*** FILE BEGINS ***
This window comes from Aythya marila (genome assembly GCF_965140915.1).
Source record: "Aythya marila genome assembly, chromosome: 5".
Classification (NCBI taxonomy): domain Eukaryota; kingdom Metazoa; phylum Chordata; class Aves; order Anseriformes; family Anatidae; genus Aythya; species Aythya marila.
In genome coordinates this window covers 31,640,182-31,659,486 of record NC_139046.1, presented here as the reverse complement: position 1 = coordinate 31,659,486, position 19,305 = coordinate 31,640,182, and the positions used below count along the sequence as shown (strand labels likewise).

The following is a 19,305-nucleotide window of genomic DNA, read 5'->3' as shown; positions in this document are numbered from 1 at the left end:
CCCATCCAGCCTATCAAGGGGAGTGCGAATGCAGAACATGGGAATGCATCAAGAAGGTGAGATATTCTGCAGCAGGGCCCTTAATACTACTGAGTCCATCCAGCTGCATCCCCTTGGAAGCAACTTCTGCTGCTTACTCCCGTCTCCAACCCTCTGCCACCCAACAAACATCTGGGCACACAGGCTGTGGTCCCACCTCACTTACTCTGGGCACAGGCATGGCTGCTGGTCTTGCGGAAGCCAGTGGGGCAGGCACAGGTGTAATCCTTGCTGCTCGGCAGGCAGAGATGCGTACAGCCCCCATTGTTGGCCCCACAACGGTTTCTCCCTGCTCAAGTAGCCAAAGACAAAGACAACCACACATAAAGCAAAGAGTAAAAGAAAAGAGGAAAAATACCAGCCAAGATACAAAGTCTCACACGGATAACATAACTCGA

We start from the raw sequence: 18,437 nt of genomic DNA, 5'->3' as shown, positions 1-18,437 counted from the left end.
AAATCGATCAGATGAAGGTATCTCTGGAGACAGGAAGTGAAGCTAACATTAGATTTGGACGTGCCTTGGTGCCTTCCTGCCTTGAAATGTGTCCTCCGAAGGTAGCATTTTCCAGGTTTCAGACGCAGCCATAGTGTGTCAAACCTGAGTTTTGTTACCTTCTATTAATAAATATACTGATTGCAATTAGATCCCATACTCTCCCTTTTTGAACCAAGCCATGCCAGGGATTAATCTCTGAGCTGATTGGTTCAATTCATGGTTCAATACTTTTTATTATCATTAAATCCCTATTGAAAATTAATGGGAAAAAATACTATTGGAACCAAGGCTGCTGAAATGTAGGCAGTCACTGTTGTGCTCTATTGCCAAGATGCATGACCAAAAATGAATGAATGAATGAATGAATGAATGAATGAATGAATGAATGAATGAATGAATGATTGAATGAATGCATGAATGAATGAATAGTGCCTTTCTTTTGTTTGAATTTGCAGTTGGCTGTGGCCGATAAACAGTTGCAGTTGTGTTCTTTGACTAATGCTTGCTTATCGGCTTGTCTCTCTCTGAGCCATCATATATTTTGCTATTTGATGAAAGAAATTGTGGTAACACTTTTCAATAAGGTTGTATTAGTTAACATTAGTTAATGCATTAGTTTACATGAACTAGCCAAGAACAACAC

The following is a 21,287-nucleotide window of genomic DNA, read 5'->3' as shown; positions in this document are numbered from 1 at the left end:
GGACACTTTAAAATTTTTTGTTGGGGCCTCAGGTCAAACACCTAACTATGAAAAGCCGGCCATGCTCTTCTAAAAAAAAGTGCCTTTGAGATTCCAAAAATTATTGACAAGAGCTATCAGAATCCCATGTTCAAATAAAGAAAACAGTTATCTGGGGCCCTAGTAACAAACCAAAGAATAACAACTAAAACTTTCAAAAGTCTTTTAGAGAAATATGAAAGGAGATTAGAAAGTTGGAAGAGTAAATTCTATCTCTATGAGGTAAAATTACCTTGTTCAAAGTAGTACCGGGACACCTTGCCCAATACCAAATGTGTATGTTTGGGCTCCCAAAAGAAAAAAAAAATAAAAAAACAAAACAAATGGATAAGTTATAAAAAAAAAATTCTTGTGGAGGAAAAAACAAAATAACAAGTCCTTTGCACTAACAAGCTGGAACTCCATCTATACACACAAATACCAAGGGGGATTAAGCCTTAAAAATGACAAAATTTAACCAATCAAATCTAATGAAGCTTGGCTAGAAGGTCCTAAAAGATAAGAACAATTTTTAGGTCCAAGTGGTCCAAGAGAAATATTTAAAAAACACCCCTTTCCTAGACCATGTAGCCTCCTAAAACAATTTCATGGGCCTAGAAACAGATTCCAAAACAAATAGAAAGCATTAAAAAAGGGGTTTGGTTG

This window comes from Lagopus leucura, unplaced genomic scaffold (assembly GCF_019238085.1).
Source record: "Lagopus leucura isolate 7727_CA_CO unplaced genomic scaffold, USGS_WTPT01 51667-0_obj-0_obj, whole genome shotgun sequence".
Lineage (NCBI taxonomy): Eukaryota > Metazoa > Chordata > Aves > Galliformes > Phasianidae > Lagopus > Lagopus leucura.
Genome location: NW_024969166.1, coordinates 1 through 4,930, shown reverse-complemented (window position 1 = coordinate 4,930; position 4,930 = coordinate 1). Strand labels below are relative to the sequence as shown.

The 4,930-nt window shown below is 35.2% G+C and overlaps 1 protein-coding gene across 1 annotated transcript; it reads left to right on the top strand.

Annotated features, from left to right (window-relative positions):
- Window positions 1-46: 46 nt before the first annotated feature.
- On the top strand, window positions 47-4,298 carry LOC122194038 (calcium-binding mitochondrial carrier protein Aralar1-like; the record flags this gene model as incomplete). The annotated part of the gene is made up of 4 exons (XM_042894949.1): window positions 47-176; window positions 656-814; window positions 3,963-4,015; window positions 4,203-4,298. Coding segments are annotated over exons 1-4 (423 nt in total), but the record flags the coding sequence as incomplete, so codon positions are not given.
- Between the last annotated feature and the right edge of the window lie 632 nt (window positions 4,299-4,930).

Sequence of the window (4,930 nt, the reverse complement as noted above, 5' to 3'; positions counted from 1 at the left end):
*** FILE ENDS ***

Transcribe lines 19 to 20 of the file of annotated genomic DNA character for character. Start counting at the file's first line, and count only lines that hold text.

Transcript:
- Between the last annotated feature and the right edge of the window lie 632 nt (window positions 4,299-4,930).

Sequence of the window (4,930 nt, the reverse complement as noted above, 5' to 3'; positions counted from 1 at the left end):